McDonald's employees sue co-worker Mirland Wilson for alleged lottery fraud

Mirlande Wilson, center, who has claimed that she has Marylandâ??s Mega Millions ticket, appears at a news conference with attorney Edward Smith Jr., left, Wednesday, April 4, 2012, in Baltimore. Smith working for Wilson who claims she owns Maryland's winning Mega Millions ticket says he has not seen it and doesn't know if his client has it.
AP Photo/Sarah Brumfield
Mirlande Wilson
Mirlande Wilson (center) at a news conference with attorney Edward Smith Jr., left, Wednesday, April 4, 2012, in Baltimore.
AP Photo/Sarah Brumfield

(CBS/AP) BALTIMORE - A group of 14 McDonald's employees are suing their co-worker, a Baltimore woman who claimed to have Maryland's winning Mega Millions ticket in March and later said she lost it, the Baltimore Sun reports.

The group claims Mirlande Wilson defrauded the Maryland Lottery to avoid sharing the winnings with them despite lottery officials saying she never won in the first place, according to the newspaper.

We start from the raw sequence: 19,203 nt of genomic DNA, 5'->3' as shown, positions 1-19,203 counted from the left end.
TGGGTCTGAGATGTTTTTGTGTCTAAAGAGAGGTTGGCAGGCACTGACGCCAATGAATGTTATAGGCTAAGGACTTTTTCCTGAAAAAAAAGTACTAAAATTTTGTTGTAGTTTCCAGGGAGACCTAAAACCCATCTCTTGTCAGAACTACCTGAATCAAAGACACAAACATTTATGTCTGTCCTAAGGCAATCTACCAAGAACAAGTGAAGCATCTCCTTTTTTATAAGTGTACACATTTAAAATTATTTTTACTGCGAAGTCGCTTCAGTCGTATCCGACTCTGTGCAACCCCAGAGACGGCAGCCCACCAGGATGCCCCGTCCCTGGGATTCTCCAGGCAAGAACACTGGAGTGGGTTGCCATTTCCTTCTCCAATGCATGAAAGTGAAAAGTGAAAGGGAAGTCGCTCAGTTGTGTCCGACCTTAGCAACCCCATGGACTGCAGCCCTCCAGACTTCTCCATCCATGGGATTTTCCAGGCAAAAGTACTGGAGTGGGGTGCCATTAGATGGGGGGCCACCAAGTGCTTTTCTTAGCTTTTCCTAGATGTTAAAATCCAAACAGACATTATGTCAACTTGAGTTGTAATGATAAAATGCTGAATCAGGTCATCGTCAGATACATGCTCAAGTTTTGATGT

Wilson's coworkers said the Maryland woman was part of their office lottery pool for the record-breaking $656 million prize and that she's involved in an elaborate scheme to keep most of the money. Wilson claims she bought the alleged ticket separately.

Three public school educators calling themselves "The Three Amigos" stepped forward in April with winning Maryland ticket, which was sold at a 7-Eleven in Milford Mill. The other two winning tickets were sold in Kansas and Illinois.

According to the Sun, the McDonald's employee's lawsuit alleges Wilson bought the winning ticket and then recruited the educators to trick the Maryland Lottery into believing they had won rather than Wilson.

Dominique Gourdet, one of the McDonald's employees who says in an affidavit that he was Wilson's live-in boyfriend at the time of the March 30 drawing, reportedly says he saw pictures of the winning ticket on Wilson's phone and claims Wilson told him the winners would be paid $1 million for helping in the scam.

Wilson denied the accusations, telling the Sun the lawsuit was baseless. A Maryland Lottery spokesperson told the paper that "The Three Amigos" had been verified as winners, and said the lawsuit sounded like "wishful thinking."